Ted Baker isn’t taking itself too seriously.
The U.K.-based apparel and footwear brand has built a name around a quirky, eccentric image. Designers are encouraged to find humor in product details. And founder and CEO Ray Kelvin has often let his invented Ted persona speak for the brand he built 20 years ago from a shirt store in Scotland. “Most people have bought into the notion of Ted Baker and what he stands for,” Kelvin said. “Whether they believe he is a real person or not is almost secondary.”
What the company represents, he explained, is quality, value and attention to detail — and staying as far away from the idea of “corporate” as possible.
“To me, the word ‘corporate’ just conjures up images of suited drones — doers, not thinkers,” said Kelvin, who still likes to be known as the “closest man to Ted.” “If we ever became corporate, we’d lose the essence of what has made Ted Baker what it is.”
Even in this unpredictable economy, the company is setting its sights on the U.S. market and launching new initiatives at home. Part of that job belongs to Pentland USA, which holds the license for Ted Baker footwear.
Launched in 2002, footwear is quickly becoming a bigger piece of the pie. While it still accounts for less than 10 percent of the total business, the shoe segment has doubled in the last five years, according to Matthew Rock, managing director of Ted Baker footwear at Pentland.
At Ted Baker, men’s shoes outnumber women’s in sales and styles, with about 150 SKUs in men’s and 120 in women’s. (The two categories are more equal on the apparel side.) Retail prices for footwear range from $155 to $700 for men’s and $130 to $400 for women’s.
The U.K. is still Ted Baker’s biggest market, but the company has been increasing its attention on the States. “Ted is really looking to put some weight into the U.S. market over the next two years,” said Rock. “It’s definitely a focus. For footwear, we are looking at how we can establish the brand in a stronger retail setting.” So far, Ted Baker has eight retail shops in the U.S., in such cities as New York, Los Angeles and Las Vegas. Altogether, the company runs 32 stores and 10 outlets globally.
In addition to Ted Baker retail, the footwear also is available in the U.S. at Macy’s and independent shoe stores, including Shoe in Reno, Nev. Zappos.com is another retailer that has picked up many styles from both the men’s and women’s footwear collections.
“Ted Baker is unique in that it is a modern brand deeply rooted in the sartorial traditions of England,” said Fred Mossler, who oversees merchandising at Zappos.com. “The footwear collection is always trend-right, and the attention to detail and humorous branding has been a great option for our customers looking for footwear options outside the ordinary.”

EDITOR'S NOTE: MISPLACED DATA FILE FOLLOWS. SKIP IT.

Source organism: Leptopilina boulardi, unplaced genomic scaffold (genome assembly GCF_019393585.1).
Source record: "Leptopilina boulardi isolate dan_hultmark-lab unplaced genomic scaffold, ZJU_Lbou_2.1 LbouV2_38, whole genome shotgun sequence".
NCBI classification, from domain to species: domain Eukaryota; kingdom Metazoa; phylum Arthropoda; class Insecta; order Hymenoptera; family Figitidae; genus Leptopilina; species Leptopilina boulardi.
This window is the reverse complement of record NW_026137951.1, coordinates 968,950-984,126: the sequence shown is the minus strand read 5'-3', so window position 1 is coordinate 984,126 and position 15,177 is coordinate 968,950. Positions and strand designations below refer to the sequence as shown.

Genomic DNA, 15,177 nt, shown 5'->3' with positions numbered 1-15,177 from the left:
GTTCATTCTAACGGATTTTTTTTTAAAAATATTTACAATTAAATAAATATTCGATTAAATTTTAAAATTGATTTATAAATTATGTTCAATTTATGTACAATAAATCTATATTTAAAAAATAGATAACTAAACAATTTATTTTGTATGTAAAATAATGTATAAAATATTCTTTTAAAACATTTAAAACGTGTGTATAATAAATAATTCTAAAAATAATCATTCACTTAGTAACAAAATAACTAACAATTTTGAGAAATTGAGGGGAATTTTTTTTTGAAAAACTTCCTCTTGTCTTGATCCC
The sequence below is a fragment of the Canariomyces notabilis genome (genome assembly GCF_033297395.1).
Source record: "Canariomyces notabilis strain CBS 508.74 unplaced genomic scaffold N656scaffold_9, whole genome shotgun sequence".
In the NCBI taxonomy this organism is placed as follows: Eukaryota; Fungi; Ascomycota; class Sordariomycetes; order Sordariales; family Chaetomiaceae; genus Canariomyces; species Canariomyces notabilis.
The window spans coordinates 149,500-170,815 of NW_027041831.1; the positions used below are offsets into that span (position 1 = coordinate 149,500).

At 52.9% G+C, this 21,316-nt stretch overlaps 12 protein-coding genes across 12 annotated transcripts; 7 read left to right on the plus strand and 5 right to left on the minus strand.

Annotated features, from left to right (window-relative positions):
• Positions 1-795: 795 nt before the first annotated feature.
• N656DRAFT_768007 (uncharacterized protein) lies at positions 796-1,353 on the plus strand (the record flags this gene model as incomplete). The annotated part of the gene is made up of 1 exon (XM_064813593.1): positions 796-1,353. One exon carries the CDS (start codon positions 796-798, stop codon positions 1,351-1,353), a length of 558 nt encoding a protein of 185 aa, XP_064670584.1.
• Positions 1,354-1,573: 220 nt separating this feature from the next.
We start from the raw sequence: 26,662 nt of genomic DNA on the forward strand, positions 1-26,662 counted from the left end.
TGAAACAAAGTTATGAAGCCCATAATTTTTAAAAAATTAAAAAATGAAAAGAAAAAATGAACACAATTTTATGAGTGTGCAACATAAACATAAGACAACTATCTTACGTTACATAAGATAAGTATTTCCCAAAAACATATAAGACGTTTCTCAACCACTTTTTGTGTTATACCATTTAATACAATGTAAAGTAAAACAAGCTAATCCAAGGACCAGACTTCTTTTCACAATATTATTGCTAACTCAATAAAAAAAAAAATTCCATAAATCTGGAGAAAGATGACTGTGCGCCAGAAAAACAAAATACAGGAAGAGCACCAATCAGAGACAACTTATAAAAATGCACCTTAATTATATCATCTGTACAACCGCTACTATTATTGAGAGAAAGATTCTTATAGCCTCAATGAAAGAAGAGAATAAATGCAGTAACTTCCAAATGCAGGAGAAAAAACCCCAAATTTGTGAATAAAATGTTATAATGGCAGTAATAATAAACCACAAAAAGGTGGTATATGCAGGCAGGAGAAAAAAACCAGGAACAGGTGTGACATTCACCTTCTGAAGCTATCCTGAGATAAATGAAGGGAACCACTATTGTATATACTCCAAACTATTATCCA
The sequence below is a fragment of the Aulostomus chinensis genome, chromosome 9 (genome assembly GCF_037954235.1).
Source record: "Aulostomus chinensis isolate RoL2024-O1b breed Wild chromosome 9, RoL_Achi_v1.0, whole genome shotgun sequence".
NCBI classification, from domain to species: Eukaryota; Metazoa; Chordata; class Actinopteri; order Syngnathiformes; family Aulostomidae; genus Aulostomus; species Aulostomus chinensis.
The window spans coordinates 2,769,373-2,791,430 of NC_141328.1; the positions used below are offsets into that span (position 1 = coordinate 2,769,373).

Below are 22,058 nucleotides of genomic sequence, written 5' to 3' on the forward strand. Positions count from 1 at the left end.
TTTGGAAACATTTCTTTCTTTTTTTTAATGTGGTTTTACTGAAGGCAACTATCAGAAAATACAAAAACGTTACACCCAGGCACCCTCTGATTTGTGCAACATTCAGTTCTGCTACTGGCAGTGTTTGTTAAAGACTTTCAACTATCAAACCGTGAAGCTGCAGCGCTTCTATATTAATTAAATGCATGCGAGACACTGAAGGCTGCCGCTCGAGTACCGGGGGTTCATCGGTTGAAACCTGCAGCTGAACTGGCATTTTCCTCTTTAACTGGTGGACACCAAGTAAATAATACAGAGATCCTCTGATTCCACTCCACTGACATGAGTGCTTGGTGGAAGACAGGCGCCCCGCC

Ted Baker isn’t taking itself too seriously.
Courtney Rotolo, footwear buyer at American Rag in California, said that although the store does not currently carry the brand, it has in the past. “The women’s is always on trend without being overkill, and the price point is great,” she said. “My hesitation with the men’s is that it may be a little too clean and polished for our market. But it’s something I will always look at. I hope I can write it for spring or in the coming seasons, when my dollars are more.”
At home, new initiatives have helped expand the business. In 2007, Baker introduced a high-end line for men called Ted Baker Pashion, featuring its own line of footwear. And last year, the company bowed Ted Baker & Friends, a concept store in London, where customers can also use the services of an on-site barber, shoeshiner, concierge and tailor.
While the company continues to seek growth opportunities, the shaky economy remains a challenge. Results for 2008 were mixed. License income for the year was up by more than 3 percent, and sales increased by almost 15 percent. But overall, the company’s earnings fell short by 11 percent. “It’s tough out there,” Kelvin said. “Just ask President Obama.”
As the company carefully expands in the Middle East and Asia, including opening a store in Dubai last year, it has faced some of the retail challenges of a faltering economy. Retail sales in the States decreased by almost 3 percent. “We are finding it tough in the U.S., there’s no doubt about it,” Rock said. “But the U.K. is very tough right now, too.” Still, U.K. retail sales were up by almost 16 percent for the year.
When it comes to upcoming initiatives, Kelvin is keeping quiet. But considering his empire already includes such things as mobile phones under the Ted Baker name, anything is possible. “It’s Ted’s 21st birthday this year,” Kelvin said, “so rest assured, we have a few things up our sleeves.”